Seal breaks into New Zealand home and traumatizes family cat

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A curious young seal has broken into a New Zealand home, harassing the family cat and hanging out in the hallway for a few hours.

The Ross family received an unexpected visitor on Wednesday morning. Phil Ross is a marine biologist working at the University of Waikato. He and his wife Jenn have two children, Noah and Ari, and live just over 150 yards from the beach where they often see seals, especially at this time of year.

The seal entered through one of the family’s cat flaps, either on the garage door or through the front door.

Just before 6 a.m., Jenn left to hit the gym.

“When she got into the car, something barked from underneath and drove away. She thought it was someone’s dog but didn’t really think about it.” Phil explained.

When she returned an hour later, she opened the door to find the family’s new pet – “a cute little seal”.

“He got a little scared and made his way down the hall to the guest bedroom.”

Phil identified the seal as a 10-month-old New Zealand fur seal. He broke into the house and began terrorizing the family cat, but Phil suspected the cat might be the main culprit.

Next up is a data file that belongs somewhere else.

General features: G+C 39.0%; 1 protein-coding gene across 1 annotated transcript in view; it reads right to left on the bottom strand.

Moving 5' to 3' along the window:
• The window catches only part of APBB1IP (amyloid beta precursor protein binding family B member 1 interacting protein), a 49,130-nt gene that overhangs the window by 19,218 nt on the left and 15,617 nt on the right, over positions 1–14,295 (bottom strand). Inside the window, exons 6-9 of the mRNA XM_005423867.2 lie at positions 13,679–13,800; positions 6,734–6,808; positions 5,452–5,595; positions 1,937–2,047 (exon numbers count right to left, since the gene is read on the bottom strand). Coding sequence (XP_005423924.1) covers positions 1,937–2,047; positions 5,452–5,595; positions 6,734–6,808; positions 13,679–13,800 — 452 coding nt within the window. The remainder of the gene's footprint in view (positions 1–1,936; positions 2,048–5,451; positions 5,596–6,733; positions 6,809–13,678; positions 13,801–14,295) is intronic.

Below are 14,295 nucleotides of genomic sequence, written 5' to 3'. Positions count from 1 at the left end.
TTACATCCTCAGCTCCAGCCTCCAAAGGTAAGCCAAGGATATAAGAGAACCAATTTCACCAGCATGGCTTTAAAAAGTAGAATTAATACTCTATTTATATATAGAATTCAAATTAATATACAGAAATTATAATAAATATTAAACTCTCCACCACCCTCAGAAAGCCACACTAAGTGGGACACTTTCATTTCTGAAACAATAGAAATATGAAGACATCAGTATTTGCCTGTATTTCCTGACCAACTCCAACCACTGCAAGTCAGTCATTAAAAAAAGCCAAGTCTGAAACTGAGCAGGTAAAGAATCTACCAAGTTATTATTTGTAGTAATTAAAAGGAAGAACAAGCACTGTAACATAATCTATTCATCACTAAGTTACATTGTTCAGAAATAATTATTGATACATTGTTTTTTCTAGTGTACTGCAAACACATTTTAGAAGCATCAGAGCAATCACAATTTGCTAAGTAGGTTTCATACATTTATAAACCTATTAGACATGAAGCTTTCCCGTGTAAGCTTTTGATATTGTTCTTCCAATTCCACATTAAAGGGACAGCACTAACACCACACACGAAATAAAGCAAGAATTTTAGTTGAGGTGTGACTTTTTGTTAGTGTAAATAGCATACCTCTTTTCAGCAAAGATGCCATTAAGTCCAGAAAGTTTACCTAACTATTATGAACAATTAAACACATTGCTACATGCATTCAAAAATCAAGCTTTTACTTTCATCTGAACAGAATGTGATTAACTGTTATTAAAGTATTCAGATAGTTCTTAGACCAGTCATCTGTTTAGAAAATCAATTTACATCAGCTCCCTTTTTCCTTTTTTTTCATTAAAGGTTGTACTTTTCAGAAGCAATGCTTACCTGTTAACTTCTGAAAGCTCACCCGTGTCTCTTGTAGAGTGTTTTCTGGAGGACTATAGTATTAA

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“I’ve never heard of seals going through the cat flaps, but I blame our cat, Coco. Coco is quite territorial and has a tendency to attack dogs. I imagine she brushed off the seal, which n I didn’t back down, then I chased her around the side of the house and through two cat flaps, into the garage and then into the lower part of our house.” Phil explained to FOX 9 in an email. “Coco hid at the neighbor’s house and wouldn’t come back until the seal was gone. Then the next day she wouldn’t come down to where the seal was. We didn’t see the seal/cat interaction , but it was clearly something Coco didn’t appreciate,”

The seal was captured by a ranger for safe release.
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The seal was captured by a ranger for safe release.
(Jenn and Ari Ross)

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The young seal stayed in the house for about 90 minutes before Jenn led him outside where he was later captured by a Department of Conservation ranger.

“Jenn, my wife, is very calm in these situations and handled the situation perfectly,” he continued.

The seal was released safely into a local estuary, Phil said.

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“It’s very common for young seals to end up on unusual shores at this time of year. The young start to wean, go out on their own and, like most teenagers, can make poor decisions about where to go. We’ve just had a pretty big storm, so quite a few seals show up on the beach to rest and recover, before heading back out to sea. This particular seal was obviously in good condition, so I decided to explore on sand dunes and ended up in nearby streets and homes,” Phil said.

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